Although the judge in question lost reelection last month, the now former Las Vegas, NV Justice of the Peace Conrad Hafen remains under investigation for his alleged unorthodox approach to cultivating courtly manners. See the transcript and courtroom video here.

According to The Las Vegas Review-Journal, the 150-member Nevada Attorneys for Criminal Justice filed a complaint with the Nevada Commission on Judicial Discipline seeking sanctions. The complaint further mentioned two other cases besides that of the handcuffed public defender that they claimed demonstrated Judge Hafen’s “complete disregard for the law.” SeeDefense lawyers say Las Vegas judge ‘was wrong’ to handcuff attorney.”

CCDU Open LetterAnd also weighing in was the Clark County Defenders Union via open letter. The letter stated, in part,

“Every person accused of a crime has a constitutional right to have an attorney speak on his behalf. Public defenders exclusively represent people with little or no money: the poor. Judge Hafen silenced an attorney who was merely attempting to speak on her client’s behalf.

He violated one of our most sacred, fundamental, and constitutionally protected rights. Judge Hafen claims he handcuffed our colleague to “teach the lawyer about courtroom etiquette.” Handcuffing an attorney who is merely doing her job to teach her a lesson is simply improper and has never been done in the history of Nevada. This misguided “lesson” runs contrary to the fundamental right to counsel. That right entitles Americans to have an attorney at their side, speaking on their behalf, especially when they are facing jail. We will continue to take our lessons from the Constitution and our solemn Oath of Attorney.”

More shackled speech.

Two close-in-time occurrences don’t make a trend. But just the same, in Ohio there was another incident of shackled attorney speech. Criminal defense lawyer Andrea Burton was handcuffed, removed from an Ohio courtroom, and sentenced to 5 days in jail for refusing Youngstown Municipal Court Judge Robert Milich’s order that she remove a Black Lives Matter pin she wore to court.

Courtrooms are supposed to be viewpoint neutral according to Judge Milich who gave Burton several chances to comply before issuing his contempt order. “A judge doesn’t support either side,” Judge Milich said. “A judge is objective and tries to make sure everyone has an opportunity to have a fair hearing, and it was a situation where it was just in violation of the law.”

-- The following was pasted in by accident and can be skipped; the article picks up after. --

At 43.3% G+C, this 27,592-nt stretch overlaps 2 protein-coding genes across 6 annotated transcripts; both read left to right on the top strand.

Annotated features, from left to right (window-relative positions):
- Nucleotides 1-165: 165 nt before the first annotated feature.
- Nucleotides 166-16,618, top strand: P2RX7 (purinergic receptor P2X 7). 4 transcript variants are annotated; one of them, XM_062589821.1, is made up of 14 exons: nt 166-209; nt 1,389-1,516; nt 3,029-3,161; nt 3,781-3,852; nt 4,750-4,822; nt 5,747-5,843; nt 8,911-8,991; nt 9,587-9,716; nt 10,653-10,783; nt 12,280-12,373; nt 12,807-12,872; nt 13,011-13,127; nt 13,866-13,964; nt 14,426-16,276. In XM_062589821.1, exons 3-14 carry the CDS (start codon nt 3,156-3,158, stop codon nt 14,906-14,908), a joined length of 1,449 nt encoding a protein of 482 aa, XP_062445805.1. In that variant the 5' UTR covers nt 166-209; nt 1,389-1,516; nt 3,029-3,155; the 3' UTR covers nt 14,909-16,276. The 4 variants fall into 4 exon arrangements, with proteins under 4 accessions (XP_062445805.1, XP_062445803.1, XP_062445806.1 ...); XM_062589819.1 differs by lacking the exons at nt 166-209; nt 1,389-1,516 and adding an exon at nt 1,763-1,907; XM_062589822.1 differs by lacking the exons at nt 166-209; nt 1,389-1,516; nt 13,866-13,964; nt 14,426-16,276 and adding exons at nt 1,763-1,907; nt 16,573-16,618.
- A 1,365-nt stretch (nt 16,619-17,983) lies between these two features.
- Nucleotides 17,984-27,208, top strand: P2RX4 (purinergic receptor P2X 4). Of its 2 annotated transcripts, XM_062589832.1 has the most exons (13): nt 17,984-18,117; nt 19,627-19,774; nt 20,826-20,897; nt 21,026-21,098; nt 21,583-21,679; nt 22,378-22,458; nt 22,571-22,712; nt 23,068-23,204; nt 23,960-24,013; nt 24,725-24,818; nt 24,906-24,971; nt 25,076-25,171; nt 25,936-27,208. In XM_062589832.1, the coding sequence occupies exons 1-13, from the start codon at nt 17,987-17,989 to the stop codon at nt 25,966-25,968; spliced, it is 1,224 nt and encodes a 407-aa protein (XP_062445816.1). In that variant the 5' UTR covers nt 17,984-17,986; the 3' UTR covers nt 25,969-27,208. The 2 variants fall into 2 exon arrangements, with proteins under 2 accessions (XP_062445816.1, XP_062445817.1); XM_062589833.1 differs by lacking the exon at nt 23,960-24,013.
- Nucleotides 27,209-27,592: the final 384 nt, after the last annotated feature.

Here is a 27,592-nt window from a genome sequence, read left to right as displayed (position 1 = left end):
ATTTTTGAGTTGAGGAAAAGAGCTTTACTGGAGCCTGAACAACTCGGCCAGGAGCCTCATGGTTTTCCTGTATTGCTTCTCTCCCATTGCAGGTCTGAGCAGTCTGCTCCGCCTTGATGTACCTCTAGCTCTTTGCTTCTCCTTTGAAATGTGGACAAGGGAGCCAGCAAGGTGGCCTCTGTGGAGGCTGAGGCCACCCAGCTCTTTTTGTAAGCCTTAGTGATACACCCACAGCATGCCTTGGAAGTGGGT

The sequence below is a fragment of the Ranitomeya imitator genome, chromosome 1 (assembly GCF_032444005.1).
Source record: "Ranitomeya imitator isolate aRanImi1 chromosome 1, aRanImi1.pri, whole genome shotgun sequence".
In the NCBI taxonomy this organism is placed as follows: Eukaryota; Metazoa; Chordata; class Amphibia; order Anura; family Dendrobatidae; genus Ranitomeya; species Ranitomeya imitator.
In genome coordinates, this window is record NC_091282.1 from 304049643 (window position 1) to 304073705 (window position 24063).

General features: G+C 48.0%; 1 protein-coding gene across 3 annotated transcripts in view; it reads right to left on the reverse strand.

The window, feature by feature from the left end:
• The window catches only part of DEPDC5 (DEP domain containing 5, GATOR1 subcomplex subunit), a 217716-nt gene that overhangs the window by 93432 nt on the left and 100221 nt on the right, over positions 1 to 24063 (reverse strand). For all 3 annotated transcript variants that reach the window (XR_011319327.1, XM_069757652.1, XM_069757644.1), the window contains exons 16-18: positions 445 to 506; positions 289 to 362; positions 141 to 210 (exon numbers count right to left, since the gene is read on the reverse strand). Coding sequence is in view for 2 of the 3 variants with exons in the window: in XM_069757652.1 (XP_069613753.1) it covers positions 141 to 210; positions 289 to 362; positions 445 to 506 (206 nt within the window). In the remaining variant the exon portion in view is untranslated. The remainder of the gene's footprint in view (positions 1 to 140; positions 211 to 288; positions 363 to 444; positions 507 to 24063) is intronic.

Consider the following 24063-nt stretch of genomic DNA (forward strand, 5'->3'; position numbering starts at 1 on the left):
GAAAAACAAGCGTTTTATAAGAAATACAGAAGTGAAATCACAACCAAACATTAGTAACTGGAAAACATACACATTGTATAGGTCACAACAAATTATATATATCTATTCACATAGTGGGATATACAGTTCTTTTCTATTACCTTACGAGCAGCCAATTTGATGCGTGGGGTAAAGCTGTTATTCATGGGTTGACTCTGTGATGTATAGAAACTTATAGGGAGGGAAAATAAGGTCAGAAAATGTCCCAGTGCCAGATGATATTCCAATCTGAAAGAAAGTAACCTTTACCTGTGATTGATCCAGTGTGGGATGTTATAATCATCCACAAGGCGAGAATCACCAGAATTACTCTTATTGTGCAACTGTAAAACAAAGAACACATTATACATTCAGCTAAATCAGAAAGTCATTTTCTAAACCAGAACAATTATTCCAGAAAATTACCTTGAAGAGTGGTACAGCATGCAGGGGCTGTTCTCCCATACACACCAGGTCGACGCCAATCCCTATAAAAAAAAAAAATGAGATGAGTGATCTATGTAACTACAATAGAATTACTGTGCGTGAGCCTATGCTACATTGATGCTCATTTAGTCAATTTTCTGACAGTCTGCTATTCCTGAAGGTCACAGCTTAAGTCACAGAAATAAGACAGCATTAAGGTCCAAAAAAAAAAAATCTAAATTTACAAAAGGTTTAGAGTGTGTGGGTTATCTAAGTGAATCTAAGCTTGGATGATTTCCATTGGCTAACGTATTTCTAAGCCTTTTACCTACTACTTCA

For her part, Burton explained, “He indicated to me he didn’t know if I was trying to seek attention from the news or whatever the case was, but that legally I wasn’t allowed to wear it and I deferred and said that I’m respecting my First Amendment right. That I’m not neutral in injustice, and to remain neutral becomes an accomplice to oppression.” She  is appealing her sentence. See “Youngstown attorney arrested for wearing ‘Black Lives Matter’ button in court.”


Credits: Photos via Morguefile license, no attribution required.

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In April, the Nevada State Bar’s Board of Governors blast emailed members a third-party confidential survey asking for their “opinion on the CLE and annual license fee exemptions currently offered to members older than 70.” The survey is apparently driven by proponents who want to eliminate that age exemption. Others want it left in place. Will the survey decide the matter? I rather doubt it. In any case, the results are supposed to be published online and/or in the Nevada Bar’s magazine.

Currently, there are 412 Nevada lawyers age 70 or older actively practicing. But those silver legal eagles better start worrying. Once the age exemption is eliminated, those 412 lawyers, representing less than 5% of Nevada’s 8,818 active lawyers, will each sustain about $1,000 in new higher annual costs to practice.